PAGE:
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Wednesday, 26 June 2019
Needles In The Camel's Eye/The Paw Paw Negro Blowtorch/Baby's On Fire/Cindy Tells Me/Driving Me Backwards/On Some Faraway Beach/Blank Frank/Dead Finks Don't Talk/Some Of Them Are Old/Here Come The Warm Jets
While still hanging around as part of Roxy Music for a few more months at least, oddball keyboards genius Brian Eno brought along Roxy members Phil Manzanera and Andy Mackay to help him record this completely leftfield album that slipped under the radar in 1973, despite the Roxy associations. King Crimson's Robert Fripp is on the album too. The songs are quirky and downright weird at times, but they are always catchy and poppy. Eno is on vocals and he doesn't have the best voice, you have to say, but it has a reedy, whiny punky quality that was way ahead of its time. Yes, it is an avant-garde creation, but a very accessible one. Its sound, however, despite remastering, is decidedly muffled at times, however. Maybe that adds to its strange appeal. The album didn't do very well in 1973. It was just too bizarre. It may well have been more successful in 1981 but that is the thing with works that were ahead of their time.
You have to listen to it a few times to appreciate it, however. You hear little bits in the sound here and there that you missed first time around.
Needles In The Camel's Eye is a Velvet Underground-influenced number with a dense, murky sound with undermines the track somewhat. Eno's vocals aren't great either. It still has an appeal, though. There is also a VU vibe to the bizarrely-titled The Paw Paw Negro Blowtorch which has Eno adopting a quirky, high-pitched David Byrne-style post-punky vocal years before the sub-genre existed. The funky guitar line is one that Talking Heads would use a lot too, early in their career. You have to say that this is way ahead of its time. Check out those odd piercing noises that populate the track. Innovative Eno at his best.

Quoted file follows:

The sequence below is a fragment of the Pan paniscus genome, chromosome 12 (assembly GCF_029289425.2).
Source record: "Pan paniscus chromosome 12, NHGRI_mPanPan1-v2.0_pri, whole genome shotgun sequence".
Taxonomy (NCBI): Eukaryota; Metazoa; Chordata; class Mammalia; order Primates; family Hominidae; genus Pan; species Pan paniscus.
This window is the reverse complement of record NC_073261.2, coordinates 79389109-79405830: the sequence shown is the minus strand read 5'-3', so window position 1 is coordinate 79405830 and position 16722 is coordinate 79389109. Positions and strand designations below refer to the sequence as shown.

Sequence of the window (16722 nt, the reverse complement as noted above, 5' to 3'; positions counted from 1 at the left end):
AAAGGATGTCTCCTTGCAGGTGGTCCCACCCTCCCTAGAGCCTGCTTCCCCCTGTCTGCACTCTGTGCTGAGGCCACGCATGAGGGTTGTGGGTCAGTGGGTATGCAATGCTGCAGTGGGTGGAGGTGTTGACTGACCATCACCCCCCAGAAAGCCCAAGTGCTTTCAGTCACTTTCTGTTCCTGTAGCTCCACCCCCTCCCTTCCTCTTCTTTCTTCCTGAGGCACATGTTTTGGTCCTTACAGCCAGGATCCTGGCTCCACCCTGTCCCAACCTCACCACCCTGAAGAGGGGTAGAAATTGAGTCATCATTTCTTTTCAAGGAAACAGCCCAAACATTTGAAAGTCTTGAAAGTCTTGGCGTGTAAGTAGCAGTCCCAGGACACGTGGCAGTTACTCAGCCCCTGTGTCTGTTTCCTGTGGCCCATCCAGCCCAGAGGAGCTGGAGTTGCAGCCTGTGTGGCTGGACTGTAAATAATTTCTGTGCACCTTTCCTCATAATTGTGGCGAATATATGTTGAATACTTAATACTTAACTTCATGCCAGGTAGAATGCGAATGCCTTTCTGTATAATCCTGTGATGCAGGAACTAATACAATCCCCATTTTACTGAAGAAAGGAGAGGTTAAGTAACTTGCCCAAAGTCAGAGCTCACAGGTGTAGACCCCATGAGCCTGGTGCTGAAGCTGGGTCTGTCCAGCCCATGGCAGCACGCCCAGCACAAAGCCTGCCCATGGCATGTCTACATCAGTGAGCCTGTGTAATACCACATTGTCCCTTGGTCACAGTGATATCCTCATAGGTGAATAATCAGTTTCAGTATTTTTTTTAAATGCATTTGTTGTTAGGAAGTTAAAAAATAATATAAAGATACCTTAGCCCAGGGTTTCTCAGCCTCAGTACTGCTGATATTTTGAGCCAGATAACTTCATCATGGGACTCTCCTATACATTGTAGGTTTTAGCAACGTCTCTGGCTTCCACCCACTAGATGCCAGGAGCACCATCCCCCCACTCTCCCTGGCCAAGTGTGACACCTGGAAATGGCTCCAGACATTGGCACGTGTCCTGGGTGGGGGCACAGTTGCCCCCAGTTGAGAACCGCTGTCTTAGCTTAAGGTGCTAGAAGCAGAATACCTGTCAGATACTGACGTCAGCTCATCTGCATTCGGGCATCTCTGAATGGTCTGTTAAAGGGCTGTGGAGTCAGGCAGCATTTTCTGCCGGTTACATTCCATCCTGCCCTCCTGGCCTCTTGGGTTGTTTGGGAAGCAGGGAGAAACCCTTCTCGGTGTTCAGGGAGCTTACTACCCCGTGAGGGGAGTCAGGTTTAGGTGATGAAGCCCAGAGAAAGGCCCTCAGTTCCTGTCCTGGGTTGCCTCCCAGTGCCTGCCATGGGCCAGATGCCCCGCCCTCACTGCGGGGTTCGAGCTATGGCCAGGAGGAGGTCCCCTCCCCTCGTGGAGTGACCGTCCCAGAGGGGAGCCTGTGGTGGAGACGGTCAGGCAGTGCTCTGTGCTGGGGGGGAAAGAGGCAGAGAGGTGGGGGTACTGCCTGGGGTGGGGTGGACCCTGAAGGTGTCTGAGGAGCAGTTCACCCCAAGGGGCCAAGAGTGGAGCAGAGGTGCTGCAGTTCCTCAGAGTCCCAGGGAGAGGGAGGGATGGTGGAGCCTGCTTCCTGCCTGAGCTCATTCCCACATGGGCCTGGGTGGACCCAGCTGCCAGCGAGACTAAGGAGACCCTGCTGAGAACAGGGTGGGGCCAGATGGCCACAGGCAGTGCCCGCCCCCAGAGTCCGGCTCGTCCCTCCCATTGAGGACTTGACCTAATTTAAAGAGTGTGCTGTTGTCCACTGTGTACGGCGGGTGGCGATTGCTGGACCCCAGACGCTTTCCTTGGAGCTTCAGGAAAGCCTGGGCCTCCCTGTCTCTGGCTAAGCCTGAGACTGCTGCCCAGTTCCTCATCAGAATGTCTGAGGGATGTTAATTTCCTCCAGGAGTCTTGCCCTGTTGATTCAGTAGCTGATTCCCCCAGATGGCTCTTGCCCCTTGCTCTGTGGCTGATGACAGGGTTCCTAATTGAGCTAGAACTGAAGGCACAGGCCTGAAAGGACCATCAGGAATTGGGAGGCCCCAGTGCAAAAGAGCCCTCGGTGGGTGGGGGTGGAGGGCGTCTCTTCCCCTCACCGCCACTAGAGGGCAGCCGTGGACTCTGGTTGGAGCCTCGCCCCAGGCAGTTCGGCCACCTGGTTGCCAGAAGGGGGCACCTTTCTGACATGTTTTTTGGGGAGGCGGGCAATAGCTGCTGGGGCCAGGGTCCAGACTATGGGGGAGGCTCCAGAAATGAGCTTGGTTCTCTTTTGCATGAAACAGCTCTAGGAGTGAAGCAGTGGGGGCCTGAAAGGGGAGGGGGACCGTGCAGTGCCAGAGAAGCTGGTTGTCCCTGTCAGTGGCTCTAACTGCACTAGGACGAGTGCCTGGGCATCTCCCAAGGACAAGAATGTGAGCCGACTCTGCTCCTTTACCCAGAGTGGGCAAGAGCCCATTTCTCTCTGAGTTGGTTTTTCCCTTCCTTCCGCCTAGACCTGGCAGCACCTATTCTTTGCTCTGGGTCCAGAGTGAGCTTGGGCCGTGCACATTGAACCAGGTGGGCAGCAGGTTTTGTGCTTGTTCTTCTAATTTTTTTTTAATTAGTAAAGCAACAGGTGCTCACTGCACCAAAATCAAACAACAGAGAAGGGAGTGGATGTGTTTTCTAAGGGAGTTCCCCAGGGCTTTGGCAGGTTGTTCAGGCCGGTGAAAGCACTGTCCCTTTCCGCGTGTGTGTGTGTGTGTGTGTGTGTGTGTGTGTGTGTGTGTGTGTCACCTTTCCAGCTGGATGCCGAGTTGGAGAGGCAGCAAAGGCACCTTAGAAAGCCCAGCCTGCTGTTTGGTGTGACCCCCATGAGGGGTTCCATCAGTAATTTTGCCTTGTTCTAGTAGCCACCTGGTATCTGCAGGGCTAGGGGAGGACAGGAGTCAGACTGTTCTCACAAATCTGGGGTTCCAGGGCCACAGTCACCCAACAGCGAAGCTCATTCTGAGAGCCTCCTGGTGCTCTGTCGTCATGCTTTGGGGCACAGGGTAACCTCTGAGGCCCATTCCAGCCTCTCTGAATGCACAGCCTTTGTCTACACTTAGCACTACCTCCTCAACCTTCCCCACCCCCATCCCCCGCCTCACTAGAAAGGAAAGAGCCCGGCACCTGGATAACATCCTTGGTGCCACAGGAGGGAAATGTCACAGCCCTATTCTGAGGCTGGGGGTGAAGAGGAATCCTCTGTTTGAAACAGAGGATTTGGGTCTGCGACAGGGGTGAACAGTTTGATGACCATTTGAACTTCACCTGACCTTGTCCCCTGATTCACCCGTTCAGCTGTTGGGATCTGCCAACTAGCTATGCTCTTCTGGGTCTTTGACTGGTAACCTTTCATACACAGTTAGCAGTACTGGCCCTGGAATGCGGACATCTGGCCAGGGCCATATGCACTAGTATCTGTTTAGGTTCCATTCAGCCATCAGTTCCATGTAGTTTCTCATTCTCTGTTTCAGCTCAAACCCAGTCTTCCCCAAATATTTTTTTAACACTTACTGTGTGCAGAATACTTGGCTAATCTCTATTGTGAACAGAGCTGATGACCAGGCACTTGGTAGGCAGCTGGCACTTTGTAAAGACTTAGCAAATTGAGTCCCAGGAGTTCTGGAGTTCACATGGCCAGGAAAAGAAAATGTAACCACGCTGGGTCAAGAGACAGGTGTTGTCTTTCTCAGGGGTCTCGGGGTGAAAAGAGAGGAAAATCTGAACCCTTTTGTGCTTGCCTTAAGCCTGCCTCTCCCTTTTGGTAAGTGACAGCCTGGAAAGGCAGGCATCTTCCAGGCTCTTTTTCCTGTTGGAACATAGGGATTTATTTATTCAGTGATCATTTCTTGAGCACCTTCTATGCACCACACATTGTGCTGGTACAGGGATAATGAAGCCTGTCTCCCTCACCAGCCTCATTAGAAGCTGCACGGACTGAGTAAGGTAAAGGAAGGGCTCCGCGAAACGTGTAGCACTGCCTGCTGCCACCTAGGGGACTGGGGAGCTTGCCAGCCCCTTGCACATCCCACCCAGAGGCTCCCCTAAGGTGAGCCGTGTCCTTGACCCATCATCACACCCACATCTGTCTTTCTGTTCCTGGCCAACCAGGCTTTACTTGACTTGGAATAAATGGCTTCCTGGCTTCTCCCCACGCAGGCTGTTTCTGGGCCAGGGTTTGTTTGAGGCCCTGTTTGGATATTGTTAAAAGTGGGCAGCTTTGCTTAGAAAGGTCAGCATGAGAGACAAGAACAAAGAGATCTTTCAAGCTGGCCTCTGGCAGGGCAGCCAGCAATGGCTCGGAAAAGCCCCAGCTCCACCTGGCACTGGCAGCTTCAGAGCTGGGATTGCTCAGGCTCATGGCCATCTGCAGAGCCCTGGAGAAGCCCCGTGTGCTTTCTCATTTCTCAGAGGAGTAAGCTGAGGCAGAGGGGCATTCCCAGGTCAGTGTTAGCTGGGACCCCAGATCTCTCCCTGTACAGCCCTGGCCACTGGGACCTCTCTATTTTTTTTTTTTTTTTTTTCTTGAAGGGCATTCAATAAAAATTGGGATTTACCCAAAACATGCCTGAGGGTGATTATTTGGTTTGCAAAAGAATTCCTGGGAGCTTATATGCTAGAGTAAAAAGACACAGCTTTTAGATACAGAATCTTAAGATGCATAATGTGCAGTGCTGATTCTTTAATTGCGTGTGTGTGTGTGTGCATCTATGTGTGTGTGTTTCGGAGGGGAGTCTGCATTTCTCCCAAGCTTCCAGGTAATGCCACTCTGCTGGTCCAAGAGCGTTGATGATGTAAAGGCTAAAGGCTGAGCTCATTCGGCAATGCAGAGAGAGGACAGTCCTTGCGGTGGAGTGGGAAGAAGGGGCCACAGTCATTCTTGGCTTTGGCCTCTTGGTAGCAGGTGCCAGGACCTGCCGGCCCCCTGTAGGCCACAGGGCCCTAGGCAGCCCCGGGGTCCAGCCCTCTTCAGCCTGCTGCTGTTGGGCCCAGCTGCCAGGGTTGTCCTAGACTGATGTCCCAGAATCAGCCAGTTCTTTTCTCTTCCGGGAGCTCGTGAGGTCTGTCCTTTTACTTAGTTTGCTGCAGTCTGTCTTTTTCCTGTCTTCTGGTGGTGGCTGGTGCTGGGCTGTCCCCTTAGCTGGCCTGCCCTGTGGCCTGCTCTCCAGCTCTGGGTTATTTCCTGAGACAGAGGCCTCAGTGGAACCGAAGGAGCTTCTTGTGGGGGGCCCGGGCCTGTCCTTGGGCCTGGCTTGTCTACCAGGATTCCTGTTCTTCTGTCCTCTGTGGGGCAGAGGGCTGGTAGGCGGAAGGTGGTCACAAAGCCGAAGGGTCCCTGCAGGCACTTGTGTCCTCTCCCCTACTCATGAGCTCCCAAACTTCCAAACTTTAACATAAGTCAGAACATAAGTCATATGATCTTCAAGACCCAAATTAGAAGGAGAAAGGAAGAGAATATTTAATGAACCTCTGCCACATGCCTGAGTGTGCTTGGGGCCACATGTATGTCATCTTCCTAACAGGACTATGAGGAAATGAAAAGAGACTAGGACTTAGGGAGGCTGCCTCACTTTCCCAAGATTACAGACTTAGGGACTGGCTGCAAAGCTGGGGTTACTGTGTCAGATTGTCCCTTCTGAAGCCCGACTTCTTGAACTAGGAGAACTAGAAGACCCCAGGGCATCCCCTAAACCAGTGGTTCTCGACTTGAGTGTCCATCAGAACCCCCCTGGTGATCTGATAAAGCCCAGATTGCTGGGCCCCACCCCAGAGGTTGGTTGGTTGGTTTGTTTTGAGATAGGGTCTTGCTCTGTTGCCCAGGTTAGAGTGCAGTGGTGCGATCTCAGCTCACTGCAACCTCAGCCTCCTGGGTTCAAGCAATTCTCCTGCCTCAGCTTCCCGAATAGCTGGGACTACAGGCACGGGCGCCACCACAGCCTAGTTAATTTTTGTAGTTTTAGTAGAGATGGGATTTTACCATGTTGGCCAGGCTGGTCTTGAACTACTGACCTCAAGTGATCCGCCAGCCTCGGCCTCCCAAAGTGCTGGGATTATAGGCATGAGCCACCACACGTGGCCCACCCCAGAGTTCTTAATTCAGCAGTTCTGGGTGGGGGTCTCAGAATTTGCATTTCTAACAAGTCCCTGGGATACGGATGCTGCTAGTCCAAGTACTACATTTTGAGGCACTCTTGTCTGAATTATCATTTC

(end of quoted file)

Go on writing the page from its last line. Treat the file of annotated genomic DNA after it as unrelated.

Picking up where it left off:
Baby's On Fire is another one that fits the post-punk description. It is a genuinely infectious oddity. It is full of of strange synthy backing, a great Robert Fripp guitar solo and addictive percussion, along with Eno's hammy vocals. For me, it is the best cut on the album.
Cindy Tell Me has a Velvet Underground-inspired title and more Lou Reed influence is all over it. Once again, you can really imagine how Talking Heads surely knew of this record while listening to it. So much of it can be heard in their first album. It has some excellent synth parts swirling around too. The lyrics are not without a certain tongue-in-cheek humour, either. Driving Me Backwards features some beguiling guitar/keyboard parts and mysterious wailing vocals. The backing sounds Joy Division-like in places.
On Some Faraway Beach is almost like a Groove Armada "chill-out" thing - an indistinct-sounding instrumental that drifts along without ever getting anywhere until it suddenly builds up into a grandiose Teutonic climax, like a prototype for early Ultravox. Finally, three minutes in, just when you least expect it, a mournful Eno vocal arrives. There are hidden depths to this interesting number. It is so Velvet Underground again, I have to say.